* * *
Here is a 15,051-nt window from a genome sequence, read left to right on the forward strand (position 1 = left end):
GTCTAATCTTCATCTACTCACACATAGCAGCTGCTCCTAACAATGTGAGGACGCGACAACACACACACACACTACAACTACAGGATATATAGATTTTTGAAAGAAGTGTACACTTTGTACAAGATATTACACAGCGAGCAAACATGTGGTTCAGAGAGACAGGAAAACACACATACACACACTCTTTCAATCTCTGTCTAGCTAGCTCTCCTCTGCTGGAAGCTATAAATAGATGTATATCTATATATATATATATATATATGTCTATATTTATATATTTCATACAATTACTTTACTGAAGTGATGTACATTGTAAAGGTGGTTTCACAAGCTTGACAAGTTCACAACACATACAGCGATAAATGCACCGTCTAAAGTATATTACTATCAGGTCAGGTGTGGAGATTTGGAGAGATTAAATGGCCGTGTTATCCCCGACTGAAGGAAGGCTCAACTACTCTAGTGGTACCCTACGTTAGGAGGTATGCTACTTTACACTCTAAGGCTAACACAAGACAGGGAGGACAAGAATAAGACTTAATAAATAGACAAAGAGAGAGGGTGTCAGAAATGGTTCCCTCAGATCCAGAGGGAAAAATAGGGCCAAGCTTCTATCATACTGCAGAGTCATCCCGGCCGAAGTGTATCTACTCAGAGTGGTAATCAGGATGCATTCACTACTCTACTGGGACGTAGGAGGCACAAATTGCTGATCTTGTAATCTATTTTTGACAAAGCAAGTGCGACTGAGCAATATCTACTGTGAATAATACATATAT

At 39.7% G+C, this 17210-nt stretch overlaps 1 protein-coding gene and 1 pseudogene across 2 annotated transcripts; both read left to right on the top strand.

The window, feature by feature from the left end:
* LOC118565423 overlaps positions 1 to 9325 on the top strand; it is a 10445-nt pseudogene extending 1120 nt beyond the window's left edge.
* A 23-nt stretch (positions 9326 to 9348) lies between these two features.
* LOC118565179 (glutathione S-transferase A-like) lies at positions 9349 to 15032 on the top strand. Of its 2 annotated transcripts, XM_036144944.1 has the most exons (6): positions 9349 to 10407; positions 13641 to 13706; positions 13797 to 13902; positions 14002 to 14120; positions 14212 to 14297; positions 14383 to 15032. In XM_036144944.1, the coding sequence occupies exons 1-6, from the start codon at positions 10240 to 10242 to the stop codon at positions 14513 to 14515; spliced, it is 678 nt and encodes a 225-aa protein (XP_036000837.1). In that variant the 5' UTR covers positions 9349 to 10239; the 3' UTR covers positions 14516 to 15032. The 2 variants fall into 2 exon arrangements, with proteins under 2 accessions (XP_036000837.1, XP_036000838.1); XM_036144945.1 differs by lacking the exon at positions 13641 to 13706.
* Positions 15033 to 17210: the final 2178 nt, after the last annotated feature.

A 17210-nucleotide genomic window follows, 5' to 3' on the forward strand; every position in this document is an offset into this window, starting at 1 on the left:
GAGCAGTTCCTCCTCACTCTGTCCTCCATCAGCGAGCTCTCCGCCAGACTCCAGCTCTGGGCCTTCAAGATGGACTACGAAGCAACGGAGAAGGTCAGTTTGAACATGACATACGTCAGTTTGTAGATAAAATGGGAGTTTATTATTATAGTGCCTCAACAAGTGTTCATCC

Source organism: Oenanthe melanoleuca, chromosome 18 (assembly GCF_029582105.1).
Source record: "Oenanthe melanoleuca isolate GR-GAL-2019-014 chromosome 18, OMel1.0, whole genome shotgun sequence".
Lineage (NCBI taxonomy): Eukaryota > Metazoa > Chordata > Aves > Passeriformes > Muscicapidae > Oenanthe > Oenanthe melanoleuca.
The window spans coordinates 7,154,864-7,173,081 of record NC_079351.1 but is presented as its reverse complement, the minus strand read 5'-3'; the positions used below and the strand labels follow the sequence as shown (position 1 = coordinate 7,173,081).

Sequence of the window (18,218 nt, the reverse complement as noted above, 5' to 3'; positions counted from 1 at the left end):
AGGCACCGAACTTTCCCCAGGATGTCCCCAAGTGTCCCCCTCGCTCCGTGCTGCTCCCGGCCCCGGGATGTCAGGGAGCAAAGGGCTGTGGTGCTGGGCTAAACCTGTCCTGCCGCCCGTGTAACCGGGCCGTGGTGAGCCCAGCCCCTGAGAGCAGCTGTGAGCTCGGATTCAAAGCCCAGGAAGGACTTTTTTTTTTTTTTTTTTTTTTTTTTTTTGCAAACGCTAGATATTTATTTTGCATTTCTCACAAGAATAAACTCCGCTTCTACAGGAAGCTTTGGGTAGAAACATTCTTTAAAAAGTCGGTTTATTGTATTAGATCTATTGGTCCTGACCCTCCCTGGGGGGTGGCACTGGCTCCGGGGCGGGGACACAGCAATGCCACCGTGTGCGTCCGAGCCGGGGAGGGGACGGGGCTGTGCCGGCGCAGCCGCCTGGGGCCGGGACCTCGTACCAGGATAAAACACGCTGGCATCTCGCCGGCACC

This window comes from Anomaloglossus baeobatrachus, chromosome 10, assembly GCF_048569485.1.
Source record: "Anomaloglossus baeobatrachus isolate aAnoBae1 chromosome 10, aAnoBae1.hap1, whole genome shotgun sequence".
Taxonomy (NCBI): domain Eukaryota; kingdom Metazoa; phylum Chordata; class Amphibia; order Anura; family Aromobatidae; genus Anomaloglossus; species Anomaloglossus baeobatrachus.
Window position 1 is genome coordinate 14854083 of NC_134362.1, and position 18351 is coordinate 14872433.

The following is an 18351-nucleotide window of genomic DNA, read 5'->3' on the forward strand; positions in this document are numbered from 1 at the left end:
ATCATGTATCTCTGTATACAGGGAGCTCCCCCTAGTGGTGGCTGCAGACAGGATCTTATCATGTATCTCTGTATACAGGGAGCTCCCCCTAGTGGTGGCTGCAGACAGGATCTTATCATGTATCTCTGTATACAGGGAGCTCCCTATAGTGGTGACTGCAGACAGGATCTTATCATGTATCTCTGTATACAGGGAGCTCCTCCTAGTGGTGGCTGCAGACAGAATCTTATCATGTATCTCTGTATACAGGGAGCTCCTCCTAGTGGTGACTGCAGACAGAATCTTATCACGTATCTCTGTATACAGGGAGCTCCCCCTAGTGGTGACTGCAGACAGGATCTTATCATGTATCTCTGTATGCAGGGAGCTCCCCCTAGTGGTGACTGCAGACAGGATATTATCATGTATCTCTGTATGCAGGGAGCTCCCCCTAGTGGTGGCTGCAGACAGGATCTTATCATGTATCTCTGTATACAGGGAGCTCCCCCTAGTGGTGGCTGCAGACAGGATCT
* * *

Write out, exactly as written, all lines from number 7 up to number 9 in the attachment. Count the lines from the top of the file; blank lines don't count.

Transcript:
* LOC118565179 (glutathione S-transferase A-like) lies at positions 9349 to 15032 on the top strand. Of its 2 annotated transcripts, XM_036144944.1 has the most exons (6): positions 9349 to 10407; positions 13641 to 13706; positions 13797 to 13902; positions 14002 to 14120; positions 14212 to 14297; positions 14383 to 15032. In XM_036144944.1, the coding sequence occupies exons 1-6, from the start codon at positions 10240 to 10242 to the stop codon at positions 14513 to 14515; spliced, it is 678 nt and encodes a 225-aa protein (XP_036000837.1). In that variant the 5' UTR covers positions 9349 to 10239; the 3' UTR covers positions 14516 to 15032. The 2 variants fall into 2 exon arrangements, with proteins under 2 accessions (XP_036000837.1, XP_036000838.1); XM_036144945.1 differs by lacking the exon at positions 13641 to 13706.
* Positions 15033 to 17210: the final 2178 nt, after the last annotated feature.

A 17210-nucleotide genomic window follows, 5' to 3' on the forward strand; every position in this document is an offset into this window, starting at 1 on the left: